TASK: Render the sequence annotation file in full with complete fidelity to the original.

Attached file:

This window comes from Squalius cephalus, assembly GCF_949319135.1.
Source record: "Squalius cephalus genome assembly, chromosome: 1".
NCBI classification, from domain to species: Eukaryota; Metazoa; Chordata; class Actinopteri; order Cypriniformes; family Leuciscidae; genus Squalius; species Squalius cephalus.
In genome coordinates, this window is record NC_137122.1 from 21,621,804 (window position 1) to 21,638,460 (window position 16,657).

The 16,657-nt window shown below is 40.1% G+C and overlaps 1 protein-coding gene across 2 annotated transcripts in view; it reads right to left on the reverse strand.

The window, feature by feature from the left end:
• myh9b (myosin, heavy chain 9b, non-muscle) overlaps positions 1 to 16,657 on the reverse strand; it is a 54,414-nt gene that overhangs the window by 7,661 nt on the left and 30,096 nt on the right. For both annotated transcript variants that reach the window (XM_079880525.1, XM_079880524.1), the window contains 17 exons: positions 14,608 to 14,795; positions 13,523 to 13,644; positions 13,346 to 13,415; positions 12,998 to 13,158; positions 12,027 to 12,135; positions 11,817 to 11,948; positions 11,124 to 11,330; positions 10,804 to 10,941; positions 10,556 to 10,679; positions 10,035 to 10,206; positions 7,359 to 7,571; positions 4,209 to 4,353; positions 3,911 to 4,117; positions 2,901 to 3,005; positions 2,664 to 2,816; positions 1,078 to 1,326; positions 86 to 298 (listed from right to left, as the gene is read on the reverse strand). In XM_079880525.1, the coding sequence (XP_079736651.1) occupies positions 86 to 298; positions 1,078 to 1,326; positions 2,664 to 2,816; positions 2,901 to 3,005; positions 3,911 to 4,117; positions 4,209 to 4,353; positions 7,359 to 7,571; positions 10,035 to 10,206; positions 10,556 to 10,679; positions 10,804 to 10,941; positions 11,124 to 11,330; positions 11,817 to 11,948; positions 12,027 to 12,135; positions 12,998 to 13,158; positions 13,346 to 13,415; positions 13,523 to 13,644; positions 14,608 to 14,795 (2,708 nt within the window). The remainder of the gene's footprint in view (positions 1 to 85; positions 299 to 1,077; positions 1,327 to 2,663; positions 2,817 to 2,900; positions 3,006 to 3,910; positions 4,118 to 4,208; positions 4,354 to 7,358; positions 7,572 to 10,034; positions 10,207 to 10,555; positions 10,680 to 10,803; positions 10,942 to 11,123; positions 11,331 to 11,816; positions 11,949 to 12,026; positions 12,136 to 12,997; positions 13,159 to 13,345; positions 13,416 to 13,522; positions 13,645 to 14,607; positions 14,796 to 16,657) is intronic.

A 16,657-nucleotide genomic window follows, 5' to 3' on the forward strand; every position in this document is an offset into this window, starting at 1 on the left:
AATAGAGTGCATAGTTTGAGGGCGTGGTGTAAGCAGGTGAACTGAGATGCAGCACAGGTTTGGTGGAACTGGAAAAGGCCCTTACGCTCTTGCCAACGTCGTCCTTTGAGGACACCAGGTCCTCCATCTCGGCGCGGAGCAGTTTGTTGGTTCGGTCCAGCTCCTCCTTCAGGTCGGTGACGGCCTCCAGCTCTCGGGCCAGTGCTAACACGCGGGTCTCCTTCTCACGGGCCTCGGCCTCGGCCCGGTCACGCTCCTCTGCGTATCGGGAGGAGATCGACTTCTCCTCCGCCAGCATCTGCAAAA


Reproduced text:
This window comes from Squalius cephalus, assembly GCF_949319135.1.
Source record: "Squalius cephalus genome assembly, chromosome: 1".
NCBI classification, from domain to species: Eukaryota; Metazoa; Chordata; class Actinopteri; order Cypriniformes; family Leuciscidae; genus Squalius; species Squalius cephalus.
In genome coordinates, this window is record NC_137122.1 from 21,621,804 (window position 1) to 21,638,460 (window position 16,657).

The 16,657-nt window shown below is 40.1% G+C and overlaps 1 protein-coding gene across 2 annotated transcripts in view; it reads right to left on the reverse strand.

The window, feature by feature from the left end:
• myh9b (myosin, heavy chain 9b, non-muscle) overlaps positions 1 to 16,657 on the reverse strand; it is a 54,414-nt gene that overhangs the window by 7,661 nt on the left and 30,096 nt on the right. For both annotated transcript variants that reach the window (XM_079880525.1, XM_079880524.1), the window contains 17 exons: positions 14,608 to 14,795; positions 13,523 to 13,644; positions 13,346 to 13,415; positions 12,998 to 13,158; positions 12,027 to 12,135; positions 11,817 to 11,948; positions 11,124 to 11,330; positions 10,804 to 10,941; positions 10,556 to 10,679; positions 10,035 to 10,206; positions 7,359 to 7,571; positions 4,209 to 4,353; positions 3,911 to 4,117; positions 2,901 to 3,005; positions 2,664 to 2,816; positions 1,078 to 1,326; positions 86 to 298 (listed from right to left, as the gene is read on the reverse strand). In XM_079880525.1, the coding sequence (XP_079736651.1) occupies positions 86 to 298; positions 1,078 to 1,326; positions 2,664 to 2,816; positions 2,901 to 3,005; positions 3,911 to 4,117; positions 4,209 to 4,353; positions 7,359 to 7,571; positions 10,035 to 10,206; positions 10,556 to 10,679; positions 10,804 to 10,941; positions 11,124 to 11,330; positions 11,817 to 11,948; positions 12,027 to 12,135; positions 12,998 to 13,158; positions 13,346 to 13,415; positions 13,523 to 13,644; positions 14,608 to 14,795 (2,708 nt within the window). The remainder of the gene's footprint in view (positions 1 to 85; positions 299 to 1,077; positions 1,327 to 2,663; positions 2,817 to 2,900; positions 3,006 to 3,910; positions 4,118 to 4,208; positions 4,354 to 7,358; positions 7,572 to 10,034; positions 10,207 to 10,555; positions 10,680 to 10,803; positions 10,942 to 11,123; positions 11,331 to 11,816; positions 11,949 to 12,026; positions 12,136 to 12,997; positions 13,159 to 13,345; positions 13,416 to 13,522; positions 13,645 to 14,607; positions 14,796 to 16,657) is intronic.

A 16,657-nucleotide genomic window follows, 5' to 3' on the forward strand; every position in this document is an offset into this window, starting at 1 on the left:
AATAGAGTGCATAGTTTGAGGGCGTGGTGTAAGCAGGTGAACTGAGATGCAGCACAGGTTTGGTGGAACTGGAAAAGGCCCTTACGCTCTTGCCAACGTCGTCCTTTGAGGACACCAGGTCCTCCATCTCGGCGCGGAGCAGTTTGTTGGTTCGGTCCAGCTCCTCCTTCAGGTCGGTGACGGCCTCCAGCTCTCGGGCCAGTGCTAACACGCGGGTCTCCTTCTCACGGGCCTCGGCCTCGGCCCGGTCACGCTCCTCTGCGTATCGGGAGGAGATCGACTTCTCCTCCGCCAGCATCTGCAAAA